ThePrint reported that after the controversial interview of PTI with China ambassador, Prasar Bharati is reviewing its contract with PTI.
In PTI’s controversial interview, Sun squarely blamed India for the Galwan valley clash. PTI is one of the country’s largest and oldest news agencies. It published the controversial interview earlier this week.
ThePrint further reported that PBNS wrote to PTI Saturday, stating that it is reviewing the need to continue their relationship in the wake of “recent news reports” that it alleged were detrimental to India’s national interest and may have undermined the country’s territorial integrity.
Prasar Bharati, an officer of the broadcaster told ThePrint as reported by ThePrint that it pays the PTI over Rs. 6.75 crores for an annual subscription.
However, PTI described the backlash as unfair. It further told that the criticism of the interview shown from one side only.
Further, ThePrint reported that in its letter to PTI, Prasar Bharati has noted that the news agency’s actions have been contrary to values that it upholds as a public service broadcaster, especially those listed under section 12 of the Prasar Bharati Act, 1990.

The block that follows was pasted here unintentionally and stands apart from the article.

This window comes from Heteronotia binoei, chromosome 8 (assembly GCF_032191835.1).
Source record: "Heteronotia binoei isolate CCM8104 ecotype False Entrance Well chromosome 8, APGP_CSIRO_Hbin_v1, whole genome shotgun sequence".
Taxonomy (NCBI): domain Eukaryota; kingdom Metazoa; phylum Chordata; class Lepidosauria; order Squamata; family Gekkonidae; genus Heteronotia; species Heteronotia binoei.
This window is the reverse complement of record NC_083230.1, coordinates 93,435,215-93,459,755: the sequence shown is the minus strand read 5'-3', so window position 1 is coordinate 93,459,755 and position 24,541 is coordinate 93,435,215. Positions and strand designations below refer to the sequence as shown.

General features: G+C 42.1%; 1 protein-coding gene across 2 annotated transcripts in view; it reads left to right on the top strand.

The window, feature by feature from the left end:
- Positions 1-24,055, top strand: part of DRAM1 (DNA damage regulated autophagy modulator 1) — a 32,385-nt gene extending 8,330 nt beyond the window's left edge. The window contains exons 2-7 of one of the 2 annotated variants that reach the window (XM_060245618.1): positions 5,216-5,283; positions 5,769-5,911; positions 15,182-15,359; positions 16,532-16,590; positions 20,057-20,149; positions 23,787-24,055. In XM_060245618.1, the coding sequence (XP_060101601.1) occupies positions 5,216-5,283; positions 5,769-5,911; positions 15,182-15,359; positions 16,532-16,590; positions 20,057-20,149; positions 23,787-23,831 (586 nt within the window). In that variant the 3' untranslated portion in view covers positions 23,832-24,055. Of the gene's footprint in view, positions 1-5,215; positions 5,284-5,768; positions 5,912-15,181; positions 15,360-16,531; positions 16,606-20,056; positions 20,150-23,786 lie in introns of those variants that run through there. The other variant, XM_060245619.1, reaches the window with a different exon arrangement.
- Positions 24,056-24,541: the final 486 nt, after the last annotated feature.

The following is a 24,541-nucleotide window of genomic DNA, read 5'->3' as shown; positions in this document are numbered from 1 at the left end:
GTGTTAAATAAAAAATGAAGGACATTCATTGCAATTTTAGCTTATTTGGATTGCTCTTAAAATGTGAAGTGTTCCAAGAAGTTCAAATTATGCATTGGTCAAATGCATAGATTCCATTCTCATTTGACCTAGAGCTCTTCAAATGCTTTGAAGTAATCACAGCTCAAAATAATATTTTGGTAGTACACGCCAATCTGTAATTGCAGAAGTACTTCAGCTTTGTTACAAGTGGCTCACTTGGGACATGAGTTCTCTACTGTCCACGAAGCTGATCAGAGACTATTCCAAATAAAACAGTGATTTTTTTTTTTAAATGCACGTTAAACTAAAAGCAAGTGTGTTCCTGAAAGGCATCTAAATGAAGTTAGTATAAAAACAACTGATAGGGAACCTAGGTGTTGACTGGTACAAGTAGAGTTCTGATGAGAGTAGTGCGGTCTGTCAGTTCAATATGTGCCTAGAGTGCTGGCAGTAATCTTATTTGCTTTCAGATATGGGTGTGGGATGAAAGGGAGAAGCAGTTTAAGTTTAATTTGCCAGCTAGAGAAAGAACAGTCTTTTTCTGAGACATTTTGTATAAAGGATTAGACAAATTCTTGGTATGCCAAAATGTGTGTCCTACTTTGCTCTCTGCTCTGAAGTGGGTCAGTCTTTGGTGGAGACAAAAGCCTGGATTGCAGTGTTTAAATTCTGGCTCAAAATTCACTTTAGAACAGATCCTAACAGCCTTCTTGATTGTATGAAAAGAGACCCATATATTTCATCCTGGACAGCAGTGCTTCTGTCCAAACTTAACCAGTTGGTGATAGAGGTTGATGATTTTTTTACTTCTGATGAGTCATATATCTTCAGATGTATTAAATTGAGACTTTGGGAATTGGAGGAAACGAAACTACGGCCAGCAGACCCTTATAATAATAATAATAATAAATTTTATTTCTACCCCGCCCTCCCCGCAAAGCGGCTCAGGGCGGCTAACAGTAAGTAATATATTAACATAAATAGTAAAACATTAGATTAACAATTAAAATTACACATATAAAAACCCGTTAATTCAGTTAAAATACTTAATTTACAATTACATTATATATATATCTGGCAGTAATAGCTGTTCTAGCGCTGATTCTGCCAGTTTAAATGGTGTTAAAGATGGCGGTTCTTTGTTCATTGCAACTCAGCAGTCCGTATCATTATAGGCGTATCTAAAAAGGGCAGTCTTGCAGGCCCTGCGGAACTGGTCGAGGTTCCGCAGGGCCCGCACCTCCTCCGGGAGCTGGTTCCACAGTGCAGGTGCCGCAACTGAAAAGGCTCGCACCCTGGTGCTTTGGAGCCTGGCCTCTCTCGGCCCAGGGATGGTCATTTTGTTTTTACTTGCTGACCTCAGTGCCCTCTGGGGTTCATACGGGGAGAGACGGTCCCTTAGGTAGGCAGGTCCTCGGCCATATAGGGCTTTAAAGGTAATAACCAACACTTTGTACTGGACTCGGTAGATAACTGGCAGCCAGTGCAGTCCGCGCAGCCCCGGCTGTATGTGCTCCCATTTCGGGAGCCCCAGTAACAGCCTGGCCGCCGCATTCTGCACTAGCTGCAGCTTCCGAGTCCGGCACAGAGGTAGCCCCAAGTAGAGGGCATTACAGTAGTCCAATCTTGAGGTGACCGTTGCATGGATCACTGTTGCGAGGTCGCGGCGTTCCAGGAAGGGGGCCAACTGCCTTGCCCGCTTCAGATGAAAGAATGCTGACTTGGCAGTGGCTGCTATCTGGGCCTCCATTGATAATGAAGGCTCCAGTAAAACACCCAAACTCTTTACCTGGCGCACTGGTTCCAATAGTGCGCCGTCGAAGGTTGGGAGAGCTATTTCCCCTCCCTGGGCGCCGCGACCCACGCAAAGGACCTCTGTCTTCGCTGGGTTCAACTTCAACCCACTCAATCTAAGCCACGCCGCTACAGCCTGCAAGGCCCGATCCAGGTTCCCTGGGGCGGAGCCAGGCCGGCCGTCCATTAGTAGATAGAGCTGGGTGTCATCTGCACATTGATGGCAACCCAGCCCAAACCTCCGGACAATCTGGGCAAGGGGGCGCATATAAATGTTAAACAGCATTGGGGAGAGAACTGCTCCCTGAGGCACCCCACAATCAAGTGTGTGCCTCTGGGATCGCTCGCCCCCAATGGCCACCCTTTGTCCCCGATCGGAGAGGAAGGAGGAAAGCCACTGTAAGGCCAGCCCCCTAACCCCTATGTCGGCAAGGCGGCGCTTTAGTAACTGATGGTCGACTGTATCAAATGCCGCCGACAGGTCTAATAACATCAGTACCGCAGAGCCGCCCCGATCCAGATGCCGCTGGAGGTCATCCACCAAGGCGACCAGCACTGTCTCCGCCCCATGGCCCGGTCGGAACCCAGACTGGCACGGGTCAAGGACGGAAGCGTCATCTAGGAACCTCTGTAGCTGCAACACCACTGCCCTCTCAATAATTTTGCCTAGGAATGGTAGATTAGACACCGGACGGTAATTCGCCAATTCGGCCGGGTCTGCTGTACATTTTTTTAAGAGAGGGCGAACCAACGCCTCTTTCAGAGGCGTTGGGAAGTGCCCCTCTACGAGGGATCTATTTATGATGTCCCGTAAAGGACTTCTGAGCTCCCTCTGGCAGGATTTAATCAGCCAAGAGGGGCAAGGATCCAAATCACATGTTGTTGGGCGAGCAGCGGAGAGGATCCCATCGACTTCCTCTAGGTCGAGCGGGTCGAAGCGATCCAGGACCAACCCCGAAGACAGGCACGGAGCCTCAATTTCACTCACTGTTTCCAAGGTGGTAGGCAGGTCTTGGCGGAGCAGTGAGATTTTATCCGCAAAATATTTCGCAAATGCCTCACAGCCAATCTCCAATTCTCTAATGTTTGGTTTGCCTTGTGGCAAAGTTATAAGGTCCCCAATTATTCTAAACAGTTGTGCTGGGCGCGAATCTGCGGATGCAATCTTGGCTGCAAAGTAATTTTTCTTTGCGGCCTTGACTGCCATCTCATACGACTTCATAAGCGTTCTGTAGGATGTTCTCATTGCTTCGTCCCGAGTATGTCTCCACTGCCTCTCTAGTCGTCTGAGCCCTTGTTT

Prasar Bharati: No Longer Tenable To Continue With PTI
Thus, the broadcaster adds, it may no longer be tenable for Prasar Bharati to continue with PTI’s services.
The PTI run by a board of directors along with its day-to-day monitoring done by a CEO. PTI started working in 1949 although registered in 1947.
An officer said, as reported by ThePrint, “The board is basically private media houses running on substantial public money.” The officer said that the PTI board does not have any seat for Prasar Bharti, reported ThePrint. The broadcaster, Prasar Bharti, is the largest funding of PTI.
PTI has a huge domestic and foreign reach. According to PTI’s website, as pointed by ThePrint, the agency employs more than 400 journalists and 500 stringers and puts out more than 2,000 stories and 200 photographs a day. PTI has exchange arrangements with several foreign news agencies to magnify its global news footprint, the website states.